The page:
Bishop Launay Saturne of Jacmel has a simple vision that he believes could change the future of Haiti.
He wants to build partnerships between Catholic parishes in other countries and Catholic schools in his diocese, modelled on the medical missions that many parishes in developed nations already have established in Haiti.
The bishop told the US Catholic News Service that only by strengthening the educational system would Haiti begin to overcome the stranglehold poverty has on the vast majority of the country’s 10 million inhabitants.
“We need direct help. We’re not asking for money. But we want people to come and get involved because the children cannot learn. The teachers are not being paid. The schools are in bad shape,” he said.
“We need the type of help that builds our capacity,” he continued. “Without education we will remain in the current situation until the end of time.”
Haiti’s schools are a far cry from those of neighbouring Dominican Republic, let alone those of more developed countries. Textbooks and basic supplies are hard to come by. Few teachers have more than a secondary school education. Buildings are in need of repair. Equipment is virtually nil.
Bishop Saturne sees education as a way to strengthen the Catholic Church as well.
“To evangelise I have to do it through reinforcement of the human spirit. For me to do so, I have to do it through education. It’s the only way,” he told CNS.
The need to improve education is recognised by other bishops as well, especially when UN Development Programme surveys indicate that Haitians 25 years and older have, on average, 4.9 years of education, and only 29 per cent attend secondary school.
“We have a population where the majority of people are unemployed,” explained Archbishop Guire Poulard of Port-au-Prince. “We have a population where people are trying to leave the country and go elsewhere. So they accept all the promises made to them, including the good and the false.”
Haiti’s earthquake in 2010 exacted a major toll on educational facilities. In some communities as many as 90 per cent of students lost their schools, many of which have yet to be rebuilt. Others, such as Christ the King School in the capital, conduct some classes under corrugated metal awnings inside the shell of the destroyed parish church.
Help for the schools must come from outside sources because the government provides little funding for education. Ninety per cent of primary schools are private, operated by religious organisations, non-governmental organizations and community groups, according to the US Agency for International Development.
Other development challenges remain as well. Although Haiti’s economy is among the fastest-growing in the Caribbean, much commerce occurs among curbside buy-and-sell merchants who offer a variety of goods, mobile phone service and food. The World Bank reports that 24 per cent of Haitians live in abject poverty.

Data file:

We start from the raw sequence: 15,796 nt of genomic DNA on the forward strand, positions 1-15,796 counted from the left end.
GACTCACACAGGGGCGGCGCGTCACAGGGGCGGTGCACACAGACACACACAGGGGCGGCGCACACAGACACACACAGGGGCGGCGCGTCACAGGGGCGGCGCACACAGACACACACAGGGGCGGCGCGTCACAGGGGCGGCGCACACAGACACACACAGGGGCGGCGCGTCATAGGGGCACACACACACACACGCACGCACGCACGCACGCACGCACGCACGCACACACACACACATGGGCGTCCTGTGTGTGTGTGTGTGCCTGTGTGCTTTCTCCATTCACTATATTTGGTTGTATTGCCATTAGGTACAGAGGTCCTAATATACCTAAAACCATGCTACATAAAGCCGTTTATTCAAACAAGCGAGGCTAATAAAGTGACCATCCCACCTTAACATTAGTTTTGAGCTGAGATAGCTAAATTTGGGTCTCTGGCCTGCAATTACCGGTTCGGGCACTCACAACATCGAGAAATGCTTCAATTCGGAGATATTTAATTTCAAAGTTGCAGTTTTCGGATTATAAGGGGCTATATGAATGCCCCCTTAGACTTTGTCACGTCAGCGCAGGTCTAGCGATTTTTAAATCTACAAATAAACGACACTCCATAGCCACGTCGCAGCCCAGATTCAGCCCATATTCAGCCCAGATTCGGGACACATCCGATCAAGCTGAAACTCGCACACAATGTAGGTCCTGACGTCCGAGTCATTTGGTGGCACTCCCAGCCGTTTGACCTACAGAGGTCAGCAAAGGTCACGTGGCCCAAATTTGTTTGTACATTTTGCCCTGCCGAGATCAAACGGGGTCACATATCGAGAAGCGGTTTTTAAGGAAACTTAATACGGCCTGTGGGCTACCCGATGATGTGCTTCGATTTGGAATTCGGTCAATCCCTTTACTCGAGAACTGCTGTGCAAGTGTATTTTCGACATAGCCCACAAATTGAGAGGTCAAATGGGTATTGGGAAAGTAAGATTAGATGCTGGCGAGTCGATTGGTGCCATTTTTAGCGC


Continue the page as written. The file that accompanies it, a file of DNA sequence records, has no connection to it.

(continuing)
After the initial earthquake emergency response, Catholic Relief Services (CRS) refocused its efforts on human development.
Jeff McIntosh, deputy country representative for programming in Haiti for the US bishops’ overseas relief and development agency, told CNS that a lack of basic services – such as disposal of waste, including human waste – hinders advancement.
“These problems we’re addressing now, they predate the earthquake,” he explained. “They’re tied in with the earthquake in that the earthquake exacerbated the problems that were already there. Many of the problems that were already there were some of the key contributing factors as to why the earthquake was so devastating. Many people say it wasn’t the earthquake that caused all the damage, it was poverty that caused all the damage,” he said.
“The earthquake definitely changed things, and it provoked us to ask a lot of questions about what we’ve been doing in Haiti for the last 50, 60 years,” Mr McIntosh added. “But those problems were always there, and it’s really important that we start addressing those problems in a way that, for the longer term if another earthquake were to happen, it isn’t as devastating as it was five years ago.”
CRS has turned to the agricultural sector to help boost livelihoods. Coffee and cocoa are two crops that have the potential to bring much-needed income to growers, Mr McIntosh said.
In the background of Haiti’s education and development challenges lies a simmering political crisis, the likes of which the country has not seen since 2004 when President Jean-Bertrand Aristide was ousted in a coup.
Opposition leaders cite President Michel Martelly’s inability to live up to campaign promises to remake Haiti’s image in the wake of the earthquake. He also has alienated many former supporters because of his brashness and go-it-alone attitude.
A long disagreement over election rules between the president and a group of opposition senators led parliament to dissolve in January and prime minister Laurent Lamothe to resign, leaving Mr Martelly to rule by decree. Currently, Martelly is one of only 11 nationally elected officials in Haiti.
The announcement on March 13 by Haiti’s electoral council that long-overdue elections for parliament and president would be held this year may quell protests that have been occurring since October. Elections for two thirds of the senate and the chamber of deputies will be on August 9. The presidential and municipal vote will follow on October 25, Haiti’s electoral council said.
Mr Martelly is prohibited from seeking another term under the Haitian constitution.
Archbishop Poulard said he viewed the opposition as shaping actions for their own benefit.
“Unfortunately, they don’t care so much about the possible catastrophic consequences that could be the result of their action,” he said.
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